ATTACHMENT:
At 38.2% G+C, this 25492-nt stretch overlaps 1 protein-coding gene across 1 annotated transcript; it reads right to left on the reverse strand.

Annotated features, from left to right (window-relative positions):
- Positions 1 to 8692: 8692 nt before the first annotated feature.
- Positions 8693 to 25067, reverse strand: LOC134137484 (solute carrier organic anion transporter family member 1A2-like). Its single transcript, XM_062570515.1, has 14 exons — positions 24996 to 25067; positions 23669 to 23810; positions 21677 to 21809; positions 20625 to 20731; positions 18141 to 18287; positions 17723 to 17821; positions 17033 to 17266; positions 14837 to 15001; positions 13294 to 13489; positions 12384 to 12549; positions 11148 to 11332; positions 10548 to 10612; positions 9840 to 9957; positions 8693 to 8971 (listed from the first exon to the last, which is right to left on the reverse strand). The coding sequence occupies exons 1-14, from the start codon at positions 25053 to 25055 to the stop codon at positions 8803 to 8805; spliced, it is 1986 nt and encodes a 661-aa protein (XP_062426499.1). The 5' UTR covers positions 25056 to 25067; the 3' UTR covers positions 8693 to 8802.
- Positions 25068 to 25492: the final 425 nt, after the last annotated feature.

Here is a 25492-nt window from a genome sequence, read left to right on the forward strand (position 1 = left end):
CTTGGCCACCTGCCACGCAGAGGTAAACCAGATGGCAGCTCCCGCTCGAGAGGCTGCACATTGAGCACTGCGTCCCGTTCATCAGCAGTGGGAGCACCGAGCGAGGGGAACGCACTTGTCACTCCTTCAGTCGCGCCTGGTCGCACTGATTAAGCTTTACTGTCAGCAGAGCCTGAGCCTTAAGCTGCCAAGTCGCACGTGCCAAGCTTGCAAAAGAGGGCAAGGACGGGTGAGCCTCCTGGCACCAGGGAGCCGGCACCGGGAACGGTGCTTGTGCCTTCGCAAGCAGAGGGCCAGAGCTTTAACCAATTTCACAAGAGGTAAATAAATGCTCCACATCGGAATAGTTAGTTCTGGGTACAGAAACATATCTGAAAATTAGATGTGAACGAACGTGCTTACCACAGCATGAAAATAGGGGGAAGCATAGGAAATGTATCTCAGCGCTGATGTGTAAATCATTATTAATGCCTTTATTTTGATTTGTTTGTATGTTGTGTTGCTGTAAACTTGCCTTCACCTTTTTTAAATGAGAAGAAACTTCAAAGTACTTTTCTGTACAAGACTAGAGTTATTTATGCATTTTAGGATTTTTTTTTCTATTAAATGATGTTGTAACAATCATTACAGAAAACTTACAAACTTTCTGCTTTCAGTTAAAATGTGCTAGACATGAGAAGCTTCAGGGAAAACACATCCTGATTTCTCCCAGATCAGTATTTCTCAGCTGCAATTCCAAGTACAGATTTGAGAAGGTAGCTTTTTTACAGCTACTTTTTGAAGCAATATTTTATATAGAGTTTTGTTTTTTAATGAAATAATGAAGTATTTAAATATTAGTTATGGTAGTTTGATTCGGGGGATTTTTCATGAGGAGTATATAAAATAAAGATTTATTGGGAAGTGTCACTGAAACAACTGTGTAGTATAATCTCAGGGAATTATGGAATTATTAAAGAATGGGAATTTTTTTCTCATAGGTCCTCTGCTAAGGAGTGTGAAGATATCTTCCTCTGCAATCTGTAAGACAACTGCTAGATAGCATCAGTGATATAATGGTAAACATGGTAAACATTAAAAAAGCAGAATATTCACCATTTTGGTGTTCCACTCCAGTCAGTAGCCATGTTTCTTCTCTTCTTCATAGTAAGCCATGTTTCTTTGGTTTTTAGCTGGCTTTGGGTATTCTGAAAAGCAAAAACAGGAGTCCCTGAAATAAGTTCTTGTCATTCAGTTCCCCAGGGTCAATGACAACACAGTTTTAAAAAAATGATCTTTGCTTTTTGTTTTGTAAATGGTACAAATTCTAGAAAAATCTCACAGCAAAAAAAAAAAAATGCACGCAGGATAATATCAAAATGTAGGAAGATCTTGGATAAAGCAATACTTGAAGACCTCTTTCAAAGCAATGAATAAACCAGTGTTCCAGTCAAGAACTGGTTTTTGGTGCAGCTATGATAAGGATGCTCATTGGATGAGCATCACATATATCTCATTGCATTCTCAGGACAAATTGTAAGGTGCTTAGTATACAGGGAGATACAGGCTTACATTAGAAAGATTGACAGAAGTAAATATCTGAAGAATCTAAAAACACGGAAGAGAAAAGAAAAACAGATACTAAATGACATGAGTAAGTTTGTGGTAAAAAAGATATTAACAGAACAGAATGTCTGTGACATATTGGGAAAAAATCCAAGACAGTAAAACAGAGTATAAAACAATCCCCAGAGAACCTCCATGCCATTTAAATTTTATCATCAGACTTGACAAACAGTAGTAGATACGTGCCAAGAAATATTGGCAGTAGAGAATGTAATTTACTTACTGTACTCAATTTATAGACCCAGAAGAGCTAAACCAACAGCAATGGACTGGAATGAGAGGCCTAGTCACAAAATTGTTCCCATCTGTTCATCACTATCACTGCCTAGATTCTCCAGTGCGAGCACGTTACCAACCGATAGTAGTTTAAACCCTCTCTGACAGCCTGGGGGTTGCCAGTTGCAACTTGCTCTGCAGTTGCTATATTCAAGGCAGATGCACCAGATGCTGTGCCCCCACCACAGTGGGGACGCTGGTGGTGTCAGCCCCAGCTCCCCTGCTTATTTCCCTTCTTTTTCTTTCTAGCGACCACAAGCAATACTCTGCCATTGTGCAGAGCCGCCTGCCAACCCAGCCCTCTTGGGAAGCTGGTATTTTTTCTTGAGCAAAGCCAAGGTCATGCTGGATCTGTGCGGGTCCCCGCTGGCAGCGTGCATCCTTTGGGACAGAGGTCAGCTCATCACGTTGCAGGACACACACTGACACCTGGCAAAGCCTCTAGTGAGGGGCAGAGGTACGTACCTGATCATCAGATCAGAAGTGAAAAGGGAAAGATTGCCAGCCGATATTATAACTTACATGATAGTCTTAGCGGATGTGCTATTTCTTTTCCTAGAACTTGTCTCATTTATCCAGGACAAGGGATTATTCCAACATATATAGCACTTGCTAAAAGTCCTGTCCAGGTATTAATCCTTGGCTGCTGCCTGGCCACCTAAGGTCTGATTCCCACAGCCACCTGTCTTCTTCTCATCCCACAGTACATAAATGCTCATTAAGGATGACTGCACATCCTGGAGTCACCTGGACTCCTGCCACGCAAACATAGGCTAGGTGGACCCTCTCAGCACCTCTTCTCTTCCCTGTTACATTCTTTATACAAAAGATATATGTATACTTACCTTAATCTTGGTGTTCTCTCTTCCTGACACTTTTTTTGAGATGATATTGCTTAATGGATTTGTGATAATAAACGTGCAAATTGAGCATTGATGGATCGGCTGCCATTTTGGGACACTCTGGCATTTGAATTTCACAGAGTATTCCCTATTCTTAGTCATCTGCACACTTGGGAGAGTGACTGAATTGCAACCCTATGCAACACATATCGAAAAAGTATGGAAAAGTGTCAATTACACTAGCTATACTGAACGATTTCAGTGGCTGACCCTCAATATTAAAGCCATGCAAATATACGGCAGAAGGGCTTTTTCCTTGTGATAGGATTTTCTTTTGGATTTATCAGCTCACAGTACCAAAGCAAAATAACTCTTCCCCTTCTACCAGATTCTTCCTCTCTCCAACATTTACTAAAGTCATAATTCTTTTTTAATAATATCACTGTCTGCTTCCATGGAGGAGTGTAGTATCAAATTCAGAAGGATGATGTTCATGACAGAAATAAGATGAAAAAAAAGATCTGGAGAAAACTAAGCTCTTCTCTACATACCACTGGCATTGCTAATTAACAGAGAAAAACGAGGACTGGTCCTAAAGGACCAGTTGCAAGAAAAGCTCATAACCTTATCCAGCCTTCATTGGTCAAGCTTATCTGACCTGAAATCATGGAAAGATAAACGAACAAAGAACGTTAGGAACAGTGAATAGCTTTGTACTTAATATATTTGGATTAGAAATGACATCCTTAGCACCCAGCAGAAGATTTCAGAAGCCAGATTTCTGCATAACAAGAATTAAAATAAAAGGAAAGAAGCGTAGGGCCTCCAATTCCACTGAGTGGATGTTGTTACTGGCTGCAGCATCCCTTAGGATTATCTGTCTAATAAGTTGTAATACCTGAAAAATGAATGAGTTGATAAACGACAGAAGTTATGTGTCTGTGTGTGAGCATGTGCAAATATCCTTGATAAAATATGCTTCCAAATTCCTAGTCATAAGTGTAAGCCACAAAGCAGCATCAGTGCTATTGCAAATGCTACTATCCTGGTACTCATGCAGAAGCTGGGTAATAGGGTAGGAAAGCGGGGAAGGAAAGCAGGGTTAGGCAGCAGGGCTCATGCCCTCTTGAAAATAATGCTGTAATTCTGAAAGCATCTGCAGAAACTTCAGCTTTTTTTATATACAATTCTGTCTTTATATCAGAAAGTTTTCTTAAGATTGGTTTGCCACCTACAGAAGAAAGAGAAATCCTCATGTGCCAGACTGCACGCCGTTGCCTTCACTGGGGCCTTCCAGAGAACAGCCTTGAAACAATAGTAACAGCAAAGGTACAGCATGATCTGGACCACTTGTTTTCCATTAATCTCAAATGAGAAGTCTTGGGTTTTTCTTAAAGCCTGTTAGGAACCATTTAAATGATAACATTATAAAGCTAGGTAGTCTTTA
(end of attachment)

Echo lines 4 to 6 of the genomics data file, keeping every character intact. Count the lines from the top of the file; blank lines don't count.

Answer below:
- Positions 8693 to 25067, reverse strand: LOC134137484 (solute carrier organic anion transporter family member 1A2-like). Its single transcript, XM_062570515.1, has 14 exons — positions 24996 to 25067; positions 23669 to 23810; positions 21677 to 21809; positions 20625 to 20731; positions 18141 to 18287; positions 17723 to 17821; positions 17033 to 17266; positions 14837 to 15001; positions 13294 to 13489; positions 12384 to 12549; positions 11148 to 11332; positions 10548 to 10612; positions 9840 to 9957; positions 8693 to 8971 (listed from the first exon to the last, which is right to left on the reverse strand). The coding sequence occupies exons 1-14, from the start codon at positions 25053 to 25055 to the stop codon at positions 8803 to 8805; spliced, it is 1986 nt and encodes a 661-aa protein (XP_062426499.1). The 5' UTR covers positions 25056 to 25067; the 3' UTR covers positions 8693 to 8802.
- Positions 25068 to 25492: the final 425 nt, after the last annotated feature.

Here is a 25492-nt window from a genome sequence, read left to right on the forward strand (position 1 = left end):